10 Superfoods: Diet with Diabetes

Diet with Diabetes

Managing diabetes means managing what you eat. How does one manage to diet with diabetes? Oftentimes, it is difficult to find a variety of good-tasting foods that are healthy for both your diabetes and your heart. To help you broaden the variety of foods you turn to, here is a list of 10 super foods—foods that pack a wallop of good nutrition along with great taste.

  1. Leafy green vegetables:Bok choy, broccoli, spinach, kale, watercress, as well as beet, collard, mustard and turnip greens

    Nutrition assets: Great sources of vitamins A, C, folic acid and calcium.

    How to eat more:

    Saute any of these leafy greens with garlic to widen your horizon of cooked vegetables.
    Make your salads more interesting and nutritious with fresh spinach, kale or watercress.
    Use bok choy, spinach and/or broccoli in stir-fry.

  2. Berries:Blueberries, blackberries, raspberries and strawberries

    Nutrition assets: Loaded with vitamin C and fiber.

    How to eat more:

    Toss berries into a salad or cereal.
    Top a dish of berries with yogurt.
    Use fresh berries to add flavor to chicken or pork.
    Enjoy berries year-round. Keep frozen unsweetened berries in your freezer. Warm them up for a sweet dessert, to top waffles, pancakes, plain yogurt or low-fat frozen yogurt.

  3. High fiber grains:Barley, buckwheat, bulgur, millet and quinoa

    Nutrition assets: Loaded with fiber and some B vitamins.

    How to eat more:

    Use these grains to widen your choice of starches. Substitute them for your usual rice, pasta or potato side dishes.
    Saute garlic, onions and mushrooms and add to grains while cooking.
    Prepare a combination of high-fiber grain with rice.
    Add bulgur or buckwheat to a meat- or turkey-loaf.

  4. Dried peas and beans:Garbanzo, kidney, pinto and white beans (and others), green and yellow peas and lentils

    Nutrition assets: High in fiber. Good sources of vitamins: folic acid, B vitamins, thiamin, riboflavin and niacin and the minerals iron, zinc, phosphorus and magnesium.

    How to eat more:

    Toss in salads.
    Use as a starch side dish.
    Eat Mexican. Use fat-free refried beans or black beans to make burritos or enchiladas. Or make chili.
    Use bean-based soups as the main course for a quick lunch or dinner. Add a salad and whole grain bread, and you’ve got dinner.
    Blend for dips or spreads.
    Note: Make life easy—use canned beans.

  5. High fiber breads, crackers and cereals:Nutrition assets: High in fiber and a good source of B vitamins. Enough fiber can help improve blood glucose and blood lipid levels and keep your bowels regular.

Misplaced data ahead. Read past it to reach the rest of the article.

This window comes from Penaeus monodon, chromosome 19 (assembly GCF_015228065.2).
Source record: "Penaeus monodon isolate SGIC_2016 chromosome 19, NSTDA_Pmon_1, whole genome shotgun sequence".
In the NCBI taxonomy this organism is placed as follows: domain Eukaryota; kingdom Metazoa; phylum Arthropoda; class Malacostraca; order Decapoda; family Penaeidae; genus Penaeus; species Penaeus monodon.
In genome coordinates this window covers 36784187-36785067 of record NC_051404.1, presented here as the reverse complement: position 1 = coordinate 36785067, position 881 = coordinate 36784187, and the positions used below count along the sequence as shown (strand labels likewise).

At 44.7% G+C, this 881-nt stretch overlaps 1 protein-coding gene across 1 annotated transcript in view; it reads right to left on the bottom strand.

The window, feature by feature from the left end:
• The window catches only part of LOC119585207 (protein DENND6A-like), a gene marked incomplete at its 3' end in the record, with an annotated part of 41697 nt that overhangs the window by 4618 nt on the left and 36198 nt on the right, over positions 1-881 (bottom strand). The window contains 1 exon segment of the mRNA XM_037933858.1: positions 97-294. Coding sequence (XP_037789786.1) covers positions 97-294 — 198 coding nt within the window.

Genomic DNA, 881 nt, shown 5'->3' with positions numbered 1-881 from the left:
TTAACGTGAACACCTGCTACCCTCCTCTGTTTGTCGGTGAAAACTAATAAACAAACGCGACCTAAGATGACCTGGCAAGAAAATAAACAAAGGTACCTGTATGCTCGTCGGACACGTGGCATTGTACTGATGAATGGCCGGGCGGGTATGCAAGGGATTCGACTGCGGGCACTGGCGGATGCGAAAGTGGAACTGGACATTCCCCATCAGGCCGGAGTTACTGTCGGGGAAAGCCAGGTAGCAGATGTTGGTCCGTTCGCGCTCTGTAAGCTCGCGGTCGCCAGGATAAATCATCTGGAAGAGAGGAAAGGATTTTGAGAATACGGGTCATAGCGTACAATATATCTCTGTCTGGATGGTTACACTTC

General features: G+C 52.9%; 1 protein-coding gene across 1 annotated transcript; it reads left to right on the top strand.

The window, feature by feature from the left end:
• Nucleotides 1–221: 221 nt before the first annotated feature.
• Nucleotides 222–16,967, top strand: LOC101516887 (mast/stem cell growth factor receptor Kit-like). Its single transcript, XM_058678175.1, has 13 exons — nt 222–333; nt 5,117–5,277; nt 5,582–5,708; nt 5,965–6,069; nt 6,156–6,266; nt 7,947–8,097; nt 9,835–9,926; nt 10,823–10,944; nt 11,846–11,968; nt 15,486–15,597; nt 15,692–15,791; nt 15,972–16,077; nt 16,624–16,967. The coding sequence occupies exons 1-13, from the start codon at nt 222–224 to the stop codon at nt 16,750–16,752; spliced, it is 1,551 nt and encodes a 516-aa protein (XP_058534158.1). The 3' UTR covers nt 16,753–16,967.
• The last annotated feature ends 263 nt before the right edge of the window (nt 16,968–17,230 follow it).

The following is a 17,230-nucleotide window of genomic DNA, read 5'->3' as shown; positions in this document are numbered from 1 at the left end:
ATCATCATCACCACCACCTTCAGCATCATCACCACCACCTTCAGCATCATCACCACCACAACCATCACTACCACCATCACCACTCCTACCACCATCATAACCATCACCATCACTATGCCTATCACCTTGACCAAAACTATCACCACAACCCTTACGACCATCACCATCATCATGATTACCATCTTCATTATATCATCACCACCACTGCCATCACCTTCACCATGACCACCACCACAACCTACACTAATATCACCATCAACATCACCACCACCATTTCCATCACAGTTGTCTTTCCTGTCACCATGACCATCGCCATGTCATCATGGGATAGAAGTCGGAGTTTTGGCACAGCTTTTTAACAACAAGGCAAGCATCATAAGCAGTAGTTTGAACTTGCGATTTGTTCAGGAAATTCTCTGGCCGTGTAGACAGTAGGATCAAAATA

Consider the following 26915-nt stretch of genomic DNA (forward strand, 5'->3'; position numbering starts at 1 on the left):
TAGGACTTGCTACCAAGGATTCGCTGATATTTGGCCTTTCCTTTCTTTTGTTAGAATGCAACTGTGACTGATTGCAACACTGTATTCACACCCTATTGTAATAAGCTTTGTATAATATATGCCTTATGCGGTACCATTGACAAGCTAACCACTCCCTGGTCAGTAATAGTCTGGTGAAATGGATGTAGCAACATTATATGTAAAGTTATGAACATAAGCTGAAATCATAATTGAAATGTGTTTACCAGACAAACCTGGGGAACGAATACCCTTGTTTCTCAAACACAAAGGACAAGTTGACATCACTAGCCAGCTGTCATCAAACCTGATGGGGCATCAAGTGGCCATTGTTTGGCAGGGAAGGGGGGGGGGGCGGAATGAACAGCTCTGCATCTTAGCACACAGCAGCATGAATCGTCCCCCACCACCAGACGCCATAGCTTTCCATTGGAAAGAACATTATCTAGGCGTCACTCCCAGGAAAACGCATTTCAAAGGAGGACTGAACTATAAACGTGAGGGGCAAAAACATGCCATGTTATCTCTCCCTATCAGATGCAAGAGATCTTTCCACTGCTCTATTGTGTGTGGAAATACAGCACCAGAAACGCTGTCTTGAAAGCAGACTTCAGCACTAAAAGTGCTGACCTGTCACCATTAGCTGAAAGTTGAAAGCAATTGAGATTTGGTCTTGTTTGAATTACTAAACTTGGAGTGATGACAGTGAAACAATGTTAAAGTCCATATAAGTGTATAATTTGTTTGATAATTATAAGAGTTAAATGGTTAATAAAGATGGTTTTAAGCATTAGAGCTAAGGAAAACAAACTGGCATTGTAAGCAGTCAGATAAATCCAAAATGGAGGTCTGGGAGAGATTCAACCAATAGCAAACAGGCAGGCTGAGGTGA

How to eat more:

    Use a high-fiber cereal in combination with your other favorite cereals. A high-fiber cereal should contain at least 5 grams of fiber per serving.
    Use high-fiber cereal for a snack or mix in yogurt.
    When you buy bread, look for a whole grain loaf with at least 3 grams of fiber per slice.
    Choose whole grain crackers with at least 2 grams of fiber per serving.

  6. Oily fish:Salmon, mackerel, herring, tuna, and anchovies

    Nutrition assets: High in omega-3 fats that can reduce triglycerides. They also prevent the formation of blood clots and prevent blood clots from sticking to artery walls.

    How to eat more:

    Have at least one to two fish meals per week with these oily fish.
    Make salmon or tuna salad for a quick sandwich or salad topping.
    Use pickled herring or salmon in wine sauce for a quick meal.
    Use anchovies on salads or pizza.

  7. Low- and non-fat milk and yogurt:Nutrition assets: The best sources of readily absorbed calcium, and good sources of some B vitamins and vitamin A and D. Two servings a day may help lower blood pressure.

    How to eat more:

    Choose calcium-fortified fat-free milk.
    When you make hot cereal, rice or grains, use a combination of milk and water to calcium fortify your hot cereal.
    Eat high-fiber cold cereal with fat-free milk for a healthy breakfast or snack.
    Opt for yogurt sweetened with a no-calorie sweetener as a snack or to satisfy your sweet tooth.

  8. Nuts:Nutrition assets: High in monounsaturated fats (except for walnuts), which help lower LDL cholesterol and raise HDL cholesterol. Great source of vitamin E, folic acid, magnesium and fiber.

    How to eat more:

    Snack on a handful of nuts—they’re easy to pack and easy to nibble.
    Toss a few nuts onto salads, stir-fry, casseroles or into cooked or dry cereal.
    Add nuts to yogurt, frozen yogurt or ice cream for crunch.
    Add nuts to muffins and other baked goods.
    Note: Try toasting nuts before using. It brings out their great taste.

  9. High monounsaturated fat oils:Olive, canola and peanut oil

    Nutrition assets: High in monounsaturated fats which lower LDL cholesterol and raise HDL cholesterol.

    How to eat more:

    Stock one or more of these oils in your cupboard. Use only these oils.
    Use these oils wherever possible instead of margarine or butter, when making eggs, sauteing vegetables and making rice or pasta.
    Make your own salad dressing with olive or canola oil.

  10. Plant stanol and sterol spreads:Benecol spread, and Softgels and Take Control spread

    Nutrition assets: Help reduce LDL cholesterol.

    How to eat more:

    Choose Benecol (with plant stanol ester) or Take Control (plant sterol ester) for your margarine-like spread. Use a serving three times a day to get maximal lowering of LDL cholesterol.
    Use to saute on bread or toast, on vegetables, potatoes, pancakes or waffles.
    Benecol now is available in Softgels. Take 6 a day for ideal LDL-lowering effect.

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Constance Brown-Riggs, MSEd, RD, CDE, CDN—an award-winning RD, certified diabetes educator, and past national spokesperson for the Academy of Nutrition and Dietetics, is the author of The African American Guide to Living Well With Diabetes, which received the Favorably Reviewed designation from the American Association of Diabetes Educators, and Eating Soulfully and Healthfully with Diabetes.

Dr. Lori Shemek, PhD, CNC, CLC, the best-selling author of “Fire-Up Your Fat Burn! and leading health and weight loss expert, is also known as “The Inflammation Terminator.” She has made it her mission to educate the public on the toxic effects of certain foods and lifestyle choices and how they create inflammation in the body. She is a leading authority on inflammation and its role in weight loss, preventing disease and optimizing health.

Rebecca Bitzer – MS, RD/LD, CEDRD is an award-winning Registered Dietitian, writer, speaker, blogger, and REBEL Dietitian business owner. Rebecca and her team of six Registered Dietitians have counseled thousands of clients struggling with diabetes for over twenty-five years. They work closely with each other along with internists, endocrinologists, therapists, and families.